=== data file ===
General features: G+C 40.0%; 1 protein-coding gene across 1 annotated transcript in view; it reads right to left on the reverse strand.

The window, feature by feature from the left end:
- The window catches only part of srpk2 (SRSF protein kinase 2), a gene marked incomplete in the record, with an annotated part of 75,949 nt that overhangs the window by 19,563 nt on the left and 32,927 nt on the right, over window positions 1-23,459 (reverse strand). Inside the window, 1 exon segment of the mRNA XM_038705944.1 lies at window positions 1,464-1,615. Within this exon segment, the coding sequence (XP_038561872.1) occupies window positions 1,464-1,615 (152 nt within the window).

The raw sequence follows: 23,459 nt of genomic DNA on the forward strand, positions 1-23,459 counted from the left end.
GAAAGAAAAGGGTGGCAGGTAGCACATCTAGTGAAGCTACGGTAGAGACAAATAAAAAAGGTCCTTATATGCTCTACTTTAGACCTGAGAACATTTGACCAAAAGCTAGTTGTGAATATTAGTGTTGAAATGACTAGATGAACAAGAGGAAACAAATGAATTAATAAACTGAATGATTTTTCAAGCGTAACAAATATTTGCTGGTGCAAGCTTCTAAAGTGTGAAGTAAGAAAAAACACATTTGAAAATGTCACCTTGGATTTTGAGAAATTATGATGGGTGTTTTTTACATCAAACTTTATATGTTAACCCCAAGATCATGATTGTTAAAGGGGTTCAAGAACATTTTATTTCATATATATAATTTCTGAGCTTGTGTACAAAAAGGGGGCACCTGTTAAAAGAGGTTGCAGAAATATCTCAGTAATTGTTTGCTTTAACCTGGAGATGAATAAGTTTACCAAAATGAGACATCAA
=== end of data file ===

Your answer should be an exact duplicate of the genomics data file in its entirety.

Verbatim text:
General features: G+C 40.0%; 1 protein-coding gene across 1 annotated transcript in view; it reads right to left on the reverse strand.

The window, feature by feature from the left end:
- The window catches only part of srpk2 (SRSF protein kinase 2), a gene marked incomplete in the record, with an annotated part of 75,949 nt that overhangs the window by 19,563 nt on the left and 32,927 nt on the right, over window positions 1-23,459 (reverse strand). Inside the window, 1 exon segment of the mRNA XM_038705944.1 lies at window positions 1,464-1,615. Within this exon segment, the coding sequence (XP_038561872.1) occupies window positions 1,464-1,615 (152 nt within the window).

The raw sequence follows: 23,459 nt of genomic DNA on the forward strand, positions 1-23,459 counted from the left end.
GAAAGAAAAGGGTGGCAGGTAGCACATCTAGTGAAGCTACGGTAGAGACAAATAAAAAAGGTCCTTATATGCTCTACTTTAGACCTGAGAACATTTGACCAAAAGCTAGTTGTGAATATTAGTGTTGAAATGACTAGATGAACAAGAGGAAACAAATGAATTAATAAACTGAATGATTTTTCAAGCGTAACAAATATTTGCTGGTGCAAGCTTCTAAAGTGTGAAGTAAGAAAAAACACATTTGAAAATGTCACCTTGGATTTTGAGAAATTATGATGGGTGTTTTTTACATCAAACTTTATATGTTAACCCCAAGATCATGATTGTTAAAGGGGTTCAAGAACATTTTATTTCATATATATAATTTCTGAGCTTGTGTACAAAAAGGGGGCACCTGTTAAAAGAGGTTGCAGAAATATCTCAGTAATTGTTTGCTTTAACCTGGAGATGAATAAGTTTACCAAAATGAGACATCAA